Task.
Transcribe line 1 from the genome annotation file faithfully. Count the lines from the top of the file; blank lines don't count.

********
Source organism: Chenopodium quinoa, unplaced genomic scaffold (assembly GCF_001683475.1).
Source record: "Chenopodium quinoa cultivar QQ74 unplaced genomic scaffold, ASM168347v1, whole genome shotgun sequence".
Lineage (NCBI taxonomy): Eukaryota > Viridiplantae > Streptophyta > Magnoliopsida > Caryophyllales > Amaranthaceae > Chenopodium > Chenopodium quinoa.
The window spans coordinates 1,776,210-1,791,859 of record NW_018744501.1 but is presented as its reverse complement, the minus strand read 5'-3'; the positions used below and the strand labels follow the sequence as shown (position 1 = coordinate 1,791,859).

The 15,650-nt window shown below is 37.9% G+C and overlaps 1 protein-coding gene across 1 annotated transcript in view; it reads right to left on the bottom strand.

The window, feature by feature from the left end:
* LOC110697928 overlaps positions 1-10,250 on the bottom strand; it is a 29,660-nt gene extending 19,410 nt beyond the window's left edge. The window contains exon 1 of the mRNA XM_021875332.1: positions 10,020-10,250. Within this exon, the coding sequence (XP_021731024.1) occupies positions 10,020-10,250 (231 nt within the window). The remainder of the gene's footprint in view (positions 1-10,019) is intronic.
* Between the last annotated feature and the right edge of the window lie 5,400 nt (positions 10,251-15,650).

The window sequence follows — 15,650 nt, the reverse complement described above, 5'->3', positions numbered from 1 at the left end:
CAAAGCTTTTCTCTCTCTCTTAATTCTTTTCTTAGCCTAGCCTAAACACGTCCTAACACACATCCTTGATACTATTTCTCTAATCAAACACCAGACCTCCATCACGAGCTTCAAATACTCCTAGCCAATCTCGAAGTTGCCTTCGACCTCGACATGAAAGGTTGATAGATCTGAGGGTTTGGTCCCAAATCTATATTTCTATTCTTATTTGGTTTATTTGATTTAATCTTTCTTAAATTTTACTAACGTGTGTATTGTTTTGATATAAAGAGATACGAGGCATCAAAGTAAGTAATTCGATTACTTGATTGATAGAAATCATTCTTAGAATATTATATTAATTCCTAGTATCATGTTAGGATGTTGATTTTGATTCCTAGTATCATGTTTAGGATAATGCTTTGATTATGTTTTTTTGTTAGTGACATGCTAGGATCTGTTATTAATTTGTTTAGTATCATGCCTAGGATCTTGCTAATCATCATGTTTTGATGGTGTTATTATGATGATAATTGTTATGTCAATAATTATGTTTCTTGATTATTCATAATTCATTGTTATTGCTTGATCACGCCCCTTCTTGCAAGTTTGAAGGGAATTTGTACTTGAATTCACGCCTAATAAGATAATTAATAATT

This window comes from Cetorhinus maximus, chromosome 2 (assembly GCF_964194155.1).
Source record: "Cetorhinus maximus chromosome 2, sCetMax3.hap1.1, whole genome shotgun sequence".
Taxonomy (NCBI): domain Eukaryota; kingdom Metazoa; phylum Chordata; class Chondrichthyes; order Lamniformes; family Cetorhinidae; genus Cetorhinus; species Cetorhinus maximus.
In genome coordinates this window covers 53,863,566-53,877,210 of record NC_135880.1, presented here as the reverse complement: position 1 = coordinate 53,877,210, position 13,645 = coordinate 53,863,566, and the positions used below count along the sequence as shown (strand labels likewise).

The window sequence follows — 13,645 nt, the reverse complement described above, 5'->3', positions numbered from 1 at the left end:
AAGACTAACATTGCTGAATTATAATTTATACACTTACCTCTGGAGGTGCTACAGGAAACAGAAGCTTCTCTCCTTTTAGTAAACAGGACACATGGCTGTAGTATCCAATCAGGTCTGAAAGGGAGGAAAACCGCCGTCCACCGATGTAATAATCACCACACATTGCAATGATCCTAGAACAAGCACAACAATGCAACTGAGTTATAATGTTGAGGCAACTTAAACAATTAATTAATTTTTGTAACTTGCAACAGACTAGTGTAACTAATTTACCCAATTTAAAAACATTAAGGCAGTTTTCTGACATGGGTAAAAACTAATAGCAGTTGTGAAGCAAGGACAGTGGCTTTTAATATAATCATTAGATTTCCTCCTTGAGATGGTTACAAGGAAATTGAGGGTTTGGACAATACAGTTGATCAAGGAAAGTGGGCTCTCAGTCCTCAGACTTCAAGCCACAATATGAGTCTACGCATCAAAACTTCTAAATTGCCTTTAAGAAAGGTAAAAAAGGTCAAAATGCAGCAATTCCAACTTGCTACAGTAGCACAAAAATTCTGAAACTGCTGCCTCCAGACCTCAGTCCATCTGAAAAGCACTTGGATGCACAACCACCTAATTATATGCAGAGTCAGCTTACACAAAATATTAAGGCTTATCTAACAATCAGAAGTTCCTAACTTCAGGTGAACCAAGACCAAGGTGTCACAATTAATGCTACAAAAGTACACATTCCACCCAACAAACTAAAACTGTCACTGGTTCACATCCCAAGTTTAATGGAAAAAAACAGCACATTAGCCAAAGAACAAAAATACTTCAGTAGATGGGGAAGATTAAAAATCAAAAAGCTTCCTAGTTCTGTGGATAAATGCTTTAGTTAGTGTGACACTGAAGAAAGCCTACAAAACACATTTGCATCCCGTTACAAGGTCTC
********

Source organism: Chenopodium quinoa, unplaced genomic scaffold (assembly GCF_001683475.1).